If you’re a denizen of the Bay Area or will be in town before August 17, I’d highly recommend the Oakland Museum of California’s current exhibit, Birth of the Cool: California Art, Design and Culture at Midcentury. I’ve always been a huge fan of mid-century modern and the international style movement from which it sprang, and rarely does one have a chance to see examples of the art, architecture, design, music, photography and animation from the period displayed together.
There are a couple of things I find compelling about this show. For instance, it’s not just about the pieces themselves, but about their interplay; Southern California’s modernists constituted a community riffing from a similar aesthetic and outlook, but the richness of the expression drew from their myriad backgrounds–European émigrés, eastern American jazz musicians, SoCal locals. This mix of perspectives gives the work depth and character, making this show more an experience than a retrospective.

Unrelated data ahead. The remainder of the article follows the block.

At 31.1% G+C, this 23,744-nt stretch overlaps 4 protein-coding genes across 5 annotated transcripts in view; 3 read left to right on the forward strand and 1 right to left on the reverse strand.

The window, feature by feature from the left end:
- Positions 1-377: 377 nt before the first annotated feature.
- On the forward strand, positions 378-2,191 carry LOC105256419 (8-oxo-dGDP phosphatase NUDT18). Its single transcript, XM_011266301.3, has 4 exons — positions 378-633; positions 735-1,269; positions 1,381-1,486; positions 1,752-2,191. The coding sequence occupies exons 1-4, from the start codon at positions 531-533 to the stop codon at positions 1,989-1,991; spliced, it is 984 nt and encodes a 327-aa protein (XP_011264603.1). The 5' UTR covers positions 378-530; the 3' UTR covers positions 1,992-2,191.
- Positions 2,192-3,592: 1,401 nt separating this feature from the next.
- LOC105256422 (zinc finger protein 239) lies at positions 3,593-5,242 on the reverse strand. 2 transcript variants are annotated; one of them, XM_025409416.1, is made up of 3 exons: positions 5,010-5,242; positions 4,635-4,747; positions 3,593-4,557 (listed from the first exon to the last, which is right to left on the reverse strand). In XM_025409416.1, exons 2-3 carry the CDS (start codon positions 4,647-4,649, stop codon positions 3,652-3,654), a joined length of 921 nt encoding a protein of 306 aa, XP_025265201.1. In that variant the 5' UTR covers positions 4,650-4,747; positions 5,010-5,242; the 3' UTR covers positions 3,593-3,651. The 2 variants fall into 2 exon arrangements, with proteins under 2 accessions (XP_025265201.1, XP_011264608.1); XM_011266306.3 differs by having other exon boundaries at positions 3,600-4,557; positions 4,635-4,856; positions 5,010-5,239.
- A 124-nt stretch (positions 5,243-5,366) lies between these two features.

How the works are represented–not only the pieces themselves, but the photography that accompanies them–is equally impressive. Julius Shulman’s images “were purveyors of West Coast cool, offering glimpses inside modern glass houses where carefully staged, elegant middle-class couples act out the suburban American dream of home ownership with Hollywood sophistication.” In other words, the photos are about presenting the work, but also imbuing it with an added layer of story and meaning.
And then there’s the part I find most intriguing: it could be nothing more than my predilection for the period, but I’ve always felt it was overshadowed by the cultural revolutions of the Sixties–and not just those in America. As a result of that subsequent era, the impact of mid-century modern is frequently overlooked, though its persistence is remarkable. From Dwell to Disney and from Hollywood to Hip-Hop, it’s influence remains strong, even if it lives just below the surface of our collective consciousness.
I wish I could show some examples of the work, but copyright law in this area is prickly at best. Besides, I think exhibitions should be experienced first-hand.